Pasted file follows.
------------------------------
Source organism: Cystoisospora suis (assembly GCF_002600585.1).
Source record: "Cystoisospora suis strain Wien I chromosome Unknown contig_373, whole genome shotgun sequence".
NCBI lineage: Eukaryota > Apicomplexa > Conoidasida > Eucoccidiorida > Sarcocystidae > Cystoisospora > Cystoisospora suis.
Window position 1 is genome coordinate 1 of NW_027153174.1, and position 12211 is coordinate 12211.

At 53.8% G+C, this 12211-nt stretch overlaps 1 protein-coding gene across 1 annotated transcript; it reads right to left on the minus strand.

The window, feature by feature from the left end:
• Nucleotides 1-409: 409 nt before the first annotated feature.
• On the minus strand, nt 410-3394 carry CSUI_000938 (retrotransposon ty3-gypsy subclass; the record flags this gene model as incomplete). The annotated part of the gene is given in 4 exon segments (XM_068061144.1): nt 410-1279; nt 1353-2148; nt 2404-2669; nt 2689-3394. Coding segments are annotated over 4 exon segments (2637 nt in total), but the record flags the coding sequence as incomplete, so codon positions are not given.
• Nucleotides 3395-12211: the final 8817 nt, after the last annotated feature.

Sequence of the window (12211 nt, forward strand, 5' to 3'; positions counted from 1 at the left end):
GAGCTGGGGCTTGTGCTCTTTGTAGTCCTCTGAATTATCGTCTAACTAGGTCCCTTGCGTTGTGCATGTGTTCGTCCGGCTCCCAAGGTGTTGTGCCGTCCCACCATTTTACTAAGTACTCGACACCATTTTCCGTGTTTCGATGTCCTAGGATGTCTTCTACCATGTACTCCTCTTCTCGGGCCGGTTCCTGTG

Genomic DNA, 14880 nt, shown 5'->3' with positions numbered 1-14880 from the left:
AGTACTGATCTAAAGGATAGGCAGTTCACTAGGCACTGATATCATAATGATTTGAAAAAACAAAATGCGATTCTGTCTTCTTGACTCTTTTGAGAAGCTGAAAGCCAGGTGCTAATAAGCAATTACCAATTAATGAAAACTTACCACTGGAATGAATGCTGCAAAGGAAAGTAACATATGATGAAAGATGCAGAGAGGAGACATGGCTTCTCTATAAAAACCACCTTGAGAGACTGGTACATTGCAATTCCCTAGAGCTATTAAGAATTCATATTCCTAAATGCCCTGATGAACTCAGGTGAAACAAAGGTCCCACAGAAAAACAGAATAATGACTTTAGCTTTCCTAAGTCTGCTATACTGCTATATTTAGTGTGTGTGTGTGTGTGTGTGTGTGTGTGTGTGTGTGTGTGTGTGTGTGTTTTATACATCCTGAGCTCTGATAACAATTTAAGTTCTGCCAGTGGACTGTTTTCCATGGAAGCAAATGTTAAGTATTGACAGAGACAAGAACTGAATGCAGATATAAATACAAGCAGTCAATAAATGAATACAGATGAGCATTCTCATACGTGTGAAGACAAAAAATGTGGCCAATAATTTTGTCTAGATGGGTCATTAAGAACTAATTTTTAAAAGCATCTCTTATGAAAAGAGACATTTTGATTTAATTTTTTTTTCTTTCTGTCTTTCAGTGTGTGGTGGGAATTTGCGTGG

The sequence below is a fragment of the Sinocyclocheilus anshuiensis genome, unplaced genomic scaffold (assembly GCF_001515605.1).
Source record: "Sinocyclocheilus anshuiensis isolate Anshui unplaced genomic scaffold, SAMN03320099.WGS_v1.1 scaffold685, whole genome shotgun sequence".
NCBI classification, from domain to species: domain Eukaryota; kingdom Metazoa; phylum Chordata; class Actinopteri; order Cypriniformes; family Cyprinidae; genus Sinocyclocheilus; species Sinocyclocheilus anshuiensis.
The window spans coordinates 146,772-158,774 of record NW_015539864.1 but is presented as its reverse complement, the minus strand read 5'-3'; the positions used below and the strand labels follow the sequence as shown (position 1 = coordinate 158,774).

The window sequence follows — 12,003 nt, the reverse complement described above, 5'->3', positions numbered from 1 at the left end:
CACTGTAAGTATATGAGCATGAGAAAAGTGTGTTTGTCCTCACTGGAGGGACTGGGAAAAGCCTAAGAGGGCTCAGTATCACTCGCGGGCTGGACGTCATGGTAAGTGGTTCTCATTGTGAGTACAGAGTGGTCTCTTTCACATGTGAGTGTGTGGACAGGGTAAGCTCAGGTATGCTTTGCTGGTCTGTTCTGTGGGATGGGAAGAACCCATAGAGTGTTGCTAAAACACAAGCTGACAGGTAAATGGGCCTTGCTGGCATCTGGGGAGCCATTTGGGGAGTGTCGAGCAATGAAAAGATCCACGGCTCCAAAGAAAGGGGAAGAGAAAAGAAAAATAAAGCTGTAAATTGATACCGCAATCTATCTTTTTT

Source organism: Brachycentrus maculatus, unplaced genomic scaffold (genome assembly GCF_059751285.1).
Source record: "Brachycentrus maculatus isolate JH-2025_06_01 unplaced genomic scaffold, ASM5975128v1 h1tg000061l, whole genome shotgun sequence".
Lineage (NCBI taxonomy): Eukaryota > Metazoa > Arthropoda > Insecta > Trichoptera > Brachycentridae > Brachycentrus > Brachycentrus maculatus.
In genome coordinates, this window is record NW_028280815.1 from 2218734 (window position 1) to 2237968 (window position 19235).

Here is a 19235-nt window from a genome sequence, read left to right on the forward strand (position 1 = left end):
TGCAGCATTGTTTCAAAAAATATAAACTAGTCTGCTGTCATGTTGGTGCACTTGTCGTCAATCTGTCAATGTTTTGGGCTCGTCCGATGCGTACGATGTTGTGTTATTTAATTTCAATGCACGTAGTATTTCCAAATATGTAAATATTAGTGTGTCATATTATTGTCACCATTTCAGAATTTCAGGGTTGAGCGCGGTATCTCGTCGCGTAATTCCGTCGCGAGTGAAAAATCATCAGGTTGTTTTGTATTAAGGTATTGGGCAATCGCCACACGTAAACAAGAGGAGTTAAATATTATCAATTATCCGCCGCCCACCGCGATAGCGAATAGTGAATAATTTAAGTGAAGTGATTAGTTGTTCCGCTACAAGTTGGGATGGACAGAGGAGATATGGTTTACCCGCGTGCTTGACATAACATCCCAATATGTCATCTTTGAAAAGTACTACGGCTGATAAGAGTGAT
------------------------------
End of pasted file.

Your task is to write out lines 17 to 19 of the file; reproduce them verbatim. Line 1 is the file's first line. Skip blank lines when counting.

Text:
The window spans coordinates 146,772-158,774 of record NW_015539864.1 but is presented as its reverse complement, the minus strand read 5'-3'; the positions used below and the strand labels follow the sequence as shown (position 1 = coordinate 158,774).

The window sequence follows — 12,003 nt, the reverse complement described above, 5'->3', positions numbered from 1 at the left end:
CACTGTAAGTATATGAGCATGAGAAAAGTGTGTTTGTCCTCACTGGAGGGACTGGGAAAAGCCTAAGAGGGCTCAGTATCACTCGCGGGCTGGACGTCATGGTAAGTGGTTCTCATTGTGAGTACAGAGTGGTCTCTTTCACATGTGAGTGTGTGGACAGGGTAAGCTCAGGTATGCTTTGCTGGTCTGTTCTGTGGGATGGGAAGAACCCATAGAGTGTTGCTAAAACACAAGCTGACAGGTAAATGGGCCTTGCTGGCATCTGGGGAGCCATTTGGGGAGTGTCGAGCAATGAAAAGATCCACGGCTCCAAAGAAAGGGGAAGAGAAAAGAAAAATAAAGCTGTAAATTGATACCGCAATCTATCTTTTTT